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Amphetamine Addiction

Amphetamine Addiction

The increasing number of ADD and ADHD cases can be considered the cause of amphetamine addiction growth. Ritalin, Captagon and Aderol are some examples of amphetamines. These medications are used to treat attention deficit disorder.

Forged prescription papers and over prescription has caused these drugs to find their way into the mainstream populace. On people who use the drug due to necessary reasons, and on those who have no need for the drug at all, amphetamine addiction has a tremendous effect.


Increase tolerance levels to these drugs happen quickly and insidiously, so that amphetamine addiction can occur unknowingly. Problems get even worse because most amphetamine addicts take the drug during their withdrawal period. Unfortunately, to curb the effects of amphetamine withdrawal, amphetamine addiction can lead to the use of benzodiazepines.


The number of people with attention disorder is increasing, making amphetamines needed drugs. However, this is a tricky point because amphetamine addiction grows on the back of the natural laws of demand. Not everyone who is prescribed amphetamines will develop addiction, despite the fact that amphetamines have a potential for abuse or addiction. Some people can develop amphetamine dependence or addiction, manifested in a variety of ways, while others take them as prescribed and stop when they no longer need them.


When health professionals realize at least three of the below mentioned behaviors in someone for a twelve month period, they consider that person an amphetamine dependent:


  • Developing a tolerance to the medication to the extent that the patient will need more of the drug to achieve the same effects
  • Taking higher and higher dosages against the doctor's prescription and when not needed, such as to control pain.
  • Skipping social engagements, ignoring responsibilities, or other drastic changes in habit or lifestyle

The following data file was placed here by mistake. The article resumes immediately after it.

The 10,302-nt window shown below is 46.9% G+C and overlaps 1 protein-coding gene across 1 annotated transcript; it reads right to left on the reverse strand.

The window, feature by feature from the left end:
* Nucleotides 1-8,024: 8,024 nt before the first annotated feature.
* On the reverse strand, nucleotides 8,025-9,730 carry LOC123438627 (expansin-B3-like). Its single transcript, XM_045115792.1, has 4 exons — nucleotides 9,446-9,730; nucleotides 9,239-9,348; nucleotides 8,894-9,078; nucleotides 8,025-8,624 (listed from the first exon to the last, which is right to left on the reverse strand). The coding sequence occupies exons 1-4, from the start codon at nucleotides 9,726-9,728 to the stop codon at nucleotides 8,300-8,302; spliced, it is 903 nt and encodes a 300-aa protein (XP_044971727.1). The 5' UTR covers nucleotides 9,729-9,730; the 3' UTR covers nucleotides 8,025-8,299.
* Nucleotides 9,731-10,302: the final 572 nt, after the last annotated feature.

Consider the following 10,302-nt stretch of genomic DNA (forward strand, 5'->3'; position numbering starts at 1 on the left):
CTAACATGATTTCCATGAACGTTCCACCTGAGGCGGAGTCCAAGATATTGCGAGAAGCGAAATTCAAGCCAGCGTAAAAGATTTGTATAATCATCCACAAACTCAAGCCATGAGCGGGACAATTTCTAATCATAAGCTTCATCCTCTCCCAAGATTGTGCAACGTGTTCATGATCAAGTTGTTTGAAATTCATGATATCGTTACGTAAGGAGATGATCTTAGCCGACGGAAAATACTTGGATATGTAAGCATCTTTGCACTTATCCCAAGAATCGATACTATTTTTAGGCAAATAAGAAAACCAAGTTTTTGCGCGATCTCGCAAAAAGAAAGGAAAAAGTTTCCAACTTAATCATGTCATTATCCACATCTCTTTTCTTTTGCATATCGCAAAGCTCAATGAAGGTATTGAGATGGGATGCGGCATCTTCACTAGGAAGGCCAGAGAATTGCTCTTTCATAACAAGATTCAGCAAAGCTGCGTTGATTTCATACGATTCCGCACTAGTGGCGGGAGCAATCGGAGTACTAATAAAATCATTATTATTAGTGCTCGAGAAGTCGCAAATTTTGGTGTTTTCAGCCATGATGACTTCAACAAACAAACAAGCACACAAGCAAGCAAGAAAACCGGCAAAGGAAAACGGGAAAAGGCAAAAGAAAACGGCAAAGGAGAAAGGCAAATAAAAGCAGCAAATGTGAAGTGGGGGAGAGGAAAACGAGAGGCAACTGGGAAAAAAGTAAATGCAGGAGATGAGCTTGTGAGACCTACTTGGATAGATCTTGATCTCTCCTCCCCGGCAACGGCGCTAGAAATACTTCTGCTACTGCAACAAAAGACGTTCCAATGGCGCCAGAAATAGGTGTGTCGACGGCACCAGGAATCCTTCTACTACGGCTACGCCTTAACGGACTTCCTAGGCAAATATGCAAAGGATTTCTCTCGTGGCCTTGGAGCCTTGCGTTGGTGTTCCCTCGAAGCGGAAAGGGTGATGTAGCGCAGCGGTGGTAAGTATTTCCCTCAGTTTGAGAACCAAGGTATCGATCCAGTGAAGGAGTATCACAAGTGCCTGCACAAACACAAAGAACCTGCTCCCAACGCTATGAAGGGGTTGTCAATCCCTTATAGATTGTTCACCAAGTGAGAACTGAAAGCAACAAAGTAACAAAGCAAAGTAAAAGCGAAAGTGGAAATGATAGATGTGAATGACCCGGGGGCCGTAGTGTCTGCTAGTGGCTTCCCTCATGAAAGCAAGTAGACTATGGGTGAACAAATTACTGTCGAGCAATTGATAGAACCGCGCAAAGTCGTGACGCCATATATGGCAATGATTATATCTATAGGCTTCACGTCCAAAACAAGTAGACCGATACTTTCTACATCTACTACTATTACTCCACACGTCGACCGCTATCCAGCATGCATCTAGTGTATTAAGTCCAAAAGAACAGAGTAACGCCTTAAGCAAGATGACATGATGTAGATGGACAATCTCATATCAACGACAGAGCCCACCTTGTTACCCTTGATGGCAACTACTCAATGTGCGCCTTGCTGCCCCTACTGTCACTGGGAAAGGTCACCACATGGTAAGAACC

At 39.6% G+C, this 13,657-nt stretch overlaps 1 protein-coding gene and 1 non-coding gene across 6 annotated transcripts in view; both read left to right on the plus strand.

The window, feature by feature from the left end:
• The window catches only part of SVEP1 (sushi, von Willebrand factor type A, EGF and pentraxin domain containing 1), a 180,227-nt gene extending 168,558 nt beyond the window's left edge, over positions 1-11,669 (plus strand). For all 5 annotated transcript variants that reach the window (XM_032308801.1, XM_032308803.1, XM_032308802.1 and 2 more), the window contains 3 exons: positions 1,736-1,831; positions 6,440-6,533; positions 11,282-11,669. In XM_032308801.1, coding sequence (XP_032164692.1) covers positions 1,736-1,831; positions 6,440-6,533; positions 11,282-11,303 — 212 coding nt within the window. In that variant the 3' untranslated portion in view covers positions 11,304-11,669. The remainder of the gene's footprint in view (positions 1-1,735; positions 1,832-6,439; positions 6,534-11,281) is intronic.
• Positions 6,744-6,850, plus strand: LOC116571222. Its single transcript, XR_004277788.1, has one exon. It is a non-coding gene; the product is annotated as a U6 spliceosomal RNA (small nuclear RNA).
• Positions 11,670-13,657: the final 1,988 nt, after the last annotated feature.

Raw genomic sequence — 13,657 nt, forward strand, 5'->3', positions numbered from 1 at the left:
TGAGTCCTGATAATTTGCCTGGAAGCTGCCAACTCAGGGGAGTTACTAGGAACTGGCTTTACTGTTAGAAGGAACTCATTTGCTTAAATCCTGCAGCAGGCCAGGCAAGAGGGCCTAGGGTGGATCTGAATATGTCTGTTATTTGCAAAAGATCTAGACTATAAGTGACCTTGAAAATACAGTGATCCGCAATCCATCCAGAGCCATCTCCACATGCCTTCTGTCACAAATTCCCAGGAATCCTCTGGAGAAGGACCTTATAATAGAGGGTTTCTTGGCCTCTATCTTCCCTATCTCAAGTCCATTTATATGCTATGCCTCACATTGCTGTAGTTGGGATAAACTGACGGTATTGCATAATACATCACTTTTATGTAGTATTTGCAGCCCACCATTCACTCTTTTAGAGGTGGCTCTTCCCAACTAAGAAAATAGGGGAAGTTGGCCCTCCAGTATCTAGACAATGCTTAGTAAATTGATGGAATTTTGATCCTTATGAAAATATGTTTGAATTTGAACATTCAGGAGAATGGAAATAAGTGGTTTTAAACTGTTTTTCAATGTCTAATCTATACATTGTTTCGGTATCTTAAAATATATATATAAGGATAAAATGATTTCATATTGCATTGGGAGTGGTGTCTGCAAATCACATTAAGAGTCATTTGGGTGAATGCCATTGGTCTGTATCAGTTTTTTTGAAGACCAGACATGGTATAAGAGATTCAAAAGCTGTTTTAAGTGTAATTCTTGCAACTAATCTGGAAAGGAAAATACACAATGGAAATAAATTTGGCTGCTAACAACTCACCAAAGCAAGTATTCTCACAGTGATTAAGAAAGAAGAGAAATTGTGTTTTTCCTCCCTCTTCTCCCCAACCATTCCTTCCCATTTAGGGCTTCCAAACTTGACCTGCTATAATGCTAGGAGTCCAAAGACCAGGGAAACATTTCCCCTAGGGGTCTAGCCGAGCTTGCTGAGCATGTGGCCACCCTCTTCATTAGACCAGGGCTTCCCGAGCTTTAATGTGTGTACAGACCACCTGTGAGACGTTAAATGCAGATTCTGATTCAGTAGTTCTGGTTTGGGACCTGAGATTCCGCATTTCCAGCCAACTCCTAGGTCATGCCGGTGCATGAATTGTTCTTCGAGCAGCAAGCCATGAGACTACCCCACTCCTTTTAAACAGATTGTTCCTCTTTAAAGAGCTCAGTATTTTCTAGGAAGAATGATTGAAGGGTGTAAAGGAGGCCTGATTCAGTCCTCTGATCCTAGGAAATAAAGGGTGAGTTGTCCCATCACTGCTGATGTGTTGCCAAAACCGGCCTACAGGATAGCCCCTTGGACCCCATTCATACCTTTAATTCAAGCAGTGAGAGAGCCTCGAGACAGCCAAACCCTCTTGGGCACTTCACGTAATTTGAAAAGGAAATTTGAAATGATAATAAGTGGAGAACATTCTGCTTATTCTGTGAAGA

• An inability to stop
  • Preoccupation with acquiring more medication or another prescription
  • Withdrawal symptoms when discontinuing the medication (taking other drugs to relieve the symptoms).


Some of the symptoms that indicate amphetamine addiction include:


  • Malnutrition
  • Depression
  • Delusions
  • Exhaustion
  • Severe anxiety
  • Weight loss
  • Hallucinations
  • Paranoia
  • Suicidal thoughts
  • Poor judgment
  • Suicide


Amphetamine withdrawal may cause some of these symptoms:


  • Fatigue
  • Panic
  • Hunger
  • Cravings
  • Restless sleep
  • Anxiety
  • Over-sleeping
  • Nightmares
  • Depressive symptoms
  • Irritability



Helping a person recover from an acute amphetamine reaction usually takes several days. Reassuring the person who is undergoing the psychological effects of the drug and controlling his/her body temperature is quite important. Tranquilizers can be administered to quiet the patient, so that his/her violent behavior can be controlled. Depression that usually starts as an after-effect of heavy usage should also be treated. Patients tend to use the drug again in order to deal with the fatigue that is experienced after the body has eliminated the drug. A long-term program for maintaining abstinence from the drug has to be adhered to. Support groups can be beneficial for recovering addicts, as is the case in recovering from other forms of drug abuse or alcoholism.


There isn't any effective medication that can treat amphetamine withdrawal. Reduction in discontinuation rates and improvement in clinical presentation was showed with the use of amineptine when compared with placebo. Amineptine is an atypical tricyclic antidepressant that selectively inhibits the reuptake of dopamine and to a lesser extent, norepinephrine. However, this medication hasn't had any effect on cravings or reducing symptoms of withdrawal. Due to concerns over abuse liability when using the drug, amineptine isn't available for use in spite of its limited benefits. Yet another drug is mirtazapine, but its benefits as a withdrawal agent are less clear.


Medications that increase central nervous system activity involving norepinephrine, dopamine and/or serotonin neurotransmitters including mirtazapine should be examined in further potential treatment studies.


Prepared By: Dr. Mehyar Al-Khashroum
Edited By: Miss  Araz Kahvedjian

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